Before he entered the race for lieutenant governor in 2010, Gavin Newsom derided the job as a ceremonial post, expressing only "disinterest in and disdain for" the office, according to a former aide. Then, during the campaign, he took it all back, and this page endorsed him in the hope that he would use the platform in a "creative and constructive" manner.
Now finishing his first term, Newsom has ended up much like the other holders of this silly office. He's functioned respectably in his role as a UC regent and as chairman of the California Commission for Economic Development. But his relationship with the governor is bad, his duties are minimal and his accomplishments are few. His efforts to do more rather than less have been rebuffed. For the most part, he's less relevant today than he was as mayor of San Francisco.
It's not really his fault. It's just one of the realities of a do-little job that doesn't deserve to exist in its current form. Maybe the job made sense in the mid-19th century, when a governor who was "absent from the state" was truly out of touch, unable to communicate other than by telegraph, and needed a stand-in. Needless to say, that's no longer the case.
Today, the only true responsibility of the lieutenant governor is to hang around and wait for the governor's death or impeachment or incapacitation. And the only important question to be asked about a candidate is whether he or she would rise to that occasion. Once again, The Times endorses Newsom.
Newsom has made an effort in the job. He has traveled the Pacific Rim promoting California's economy. As a regent, he has fought tuition hikes. He sought to establish a council on homelessness, but the Brown administration had no interest. His plan to spur the state's economy was basically ignored. Meanwhile, he's assumed to be waiting to run for governor. He has kept himself in the public eye a bit, aided by his telegenic looks and glib charm. But it's not as if he's neglecting any pressing state business to appear on "Jimmy Kimmel Live."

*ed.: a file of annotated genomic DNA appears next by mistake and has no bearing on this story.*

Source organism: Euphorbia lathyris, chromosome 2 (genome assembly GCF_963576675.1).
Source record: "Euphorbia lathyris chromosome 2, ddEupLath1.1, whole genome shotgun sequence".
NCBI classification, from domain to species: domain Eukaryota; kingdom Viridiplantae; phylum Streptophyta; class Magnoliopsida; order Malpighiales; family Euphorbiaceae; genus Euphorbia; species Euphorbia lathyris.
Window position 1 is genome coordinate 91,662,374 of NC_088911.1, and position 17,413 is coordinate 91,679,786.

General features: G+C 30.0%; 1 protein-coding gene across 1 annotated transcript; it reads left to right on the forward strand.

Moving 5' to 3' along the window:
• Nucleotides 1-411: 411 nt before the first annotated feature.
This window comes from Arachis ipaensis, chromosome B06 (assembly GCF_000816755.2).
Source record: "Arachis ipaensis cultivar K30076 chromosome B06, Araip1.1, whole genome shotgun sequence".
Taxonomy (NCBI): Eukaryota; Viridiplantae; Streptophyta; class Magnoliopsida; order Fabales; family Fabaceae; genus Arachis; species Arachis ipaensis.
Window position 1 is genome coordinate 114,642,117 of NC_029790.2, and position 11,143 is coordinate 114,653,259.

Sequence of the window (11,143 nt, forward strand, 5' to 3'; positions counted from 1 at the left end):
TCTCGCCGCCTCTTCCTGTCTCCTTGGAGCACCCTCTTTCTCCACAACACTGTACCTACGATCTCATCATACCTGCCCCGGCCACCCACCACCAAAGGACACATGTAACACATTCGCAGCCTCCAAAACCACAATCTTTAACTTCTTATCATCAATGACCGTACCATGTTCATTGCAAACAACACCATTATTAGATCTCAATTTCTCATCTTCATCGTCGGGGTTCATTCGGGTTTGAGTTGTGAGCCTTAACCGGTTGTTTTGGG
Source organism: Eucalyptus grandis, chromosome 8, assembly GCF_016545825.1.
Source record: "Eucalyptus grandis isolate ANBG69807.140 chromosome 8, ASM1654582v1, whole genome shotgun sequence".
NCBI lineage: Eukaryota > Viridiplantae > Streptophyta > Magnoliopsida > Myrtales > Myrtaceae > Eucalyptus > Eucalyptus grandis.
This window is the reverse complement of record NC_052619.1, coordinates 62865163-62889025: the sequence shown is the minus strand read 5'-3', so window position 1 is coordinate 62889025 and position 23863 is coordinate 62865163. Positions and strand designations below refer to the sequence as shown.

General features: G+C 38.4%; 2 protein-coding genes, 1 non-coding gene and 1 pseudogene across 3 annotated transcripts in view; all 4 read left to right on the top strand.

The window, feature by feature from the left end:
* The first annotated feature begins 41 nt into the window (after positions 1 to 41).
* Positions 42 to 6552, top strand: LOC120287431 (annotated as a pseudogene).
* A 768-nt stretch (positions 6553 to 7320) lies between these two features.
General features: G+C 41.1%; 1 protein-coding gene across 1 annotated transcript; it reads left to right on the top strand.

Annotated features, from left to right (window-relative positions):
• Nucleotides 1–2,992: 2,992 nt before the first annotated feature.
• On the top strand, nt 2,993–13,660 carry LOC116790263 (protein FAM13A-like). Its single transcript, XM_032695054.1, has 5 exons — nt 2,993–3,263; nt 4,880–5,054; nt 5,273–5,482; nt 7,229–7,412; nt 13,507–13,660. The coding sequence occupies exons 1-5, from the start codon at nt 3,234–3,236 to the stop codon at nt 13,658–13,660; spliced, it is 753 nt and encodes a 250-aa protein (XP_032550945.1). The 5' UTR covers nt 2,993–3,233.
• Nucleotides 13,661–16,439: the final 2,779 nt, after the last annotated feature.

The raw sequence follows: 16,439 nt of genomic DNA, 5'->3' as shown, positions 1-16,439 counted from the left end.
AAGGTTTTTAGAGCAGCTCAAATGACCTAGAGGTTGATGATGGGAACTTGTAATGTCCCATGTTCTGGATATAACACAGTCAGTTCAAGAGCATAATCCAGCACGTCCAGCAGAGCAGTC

Most of Newsom's opponents in the race have seized on the vagueness of the office and the strained relationship between Gov. Jerry Brown and Newsom as reasons to elect someone new. But none seems likely to make a better go of it. Entrepreneur George Yang, a Republican, makes a good case for his expertise in promoting trade in China because he travels there regularly as a business consultant and speaks Mandarin and Cantonese fluently. Ron Nehring was the state Republican Party chairman from 2007 to 2011, which gives him some background in California politics. Both he and Yang talk about advocating for pension reform, but neither would have much influence on that issue as lieutenant governor.
The other candidates are even less ready for prime time. For example, Amos Johnson, a 30-year-old student at L.A. City College and an event security guard, showed up barefoot for an interview with The Times' editorial board. If Brown pays scant attention to Newsom, he's even less likely to take seriously any of these folks.
And if something catastrophic were to happen to Brown, Newsom would be a far more competent replacement as governor. He was a cocky mayor of San Francisco, but he was dynamic and smart. He's ready to step in, unlike his opponents.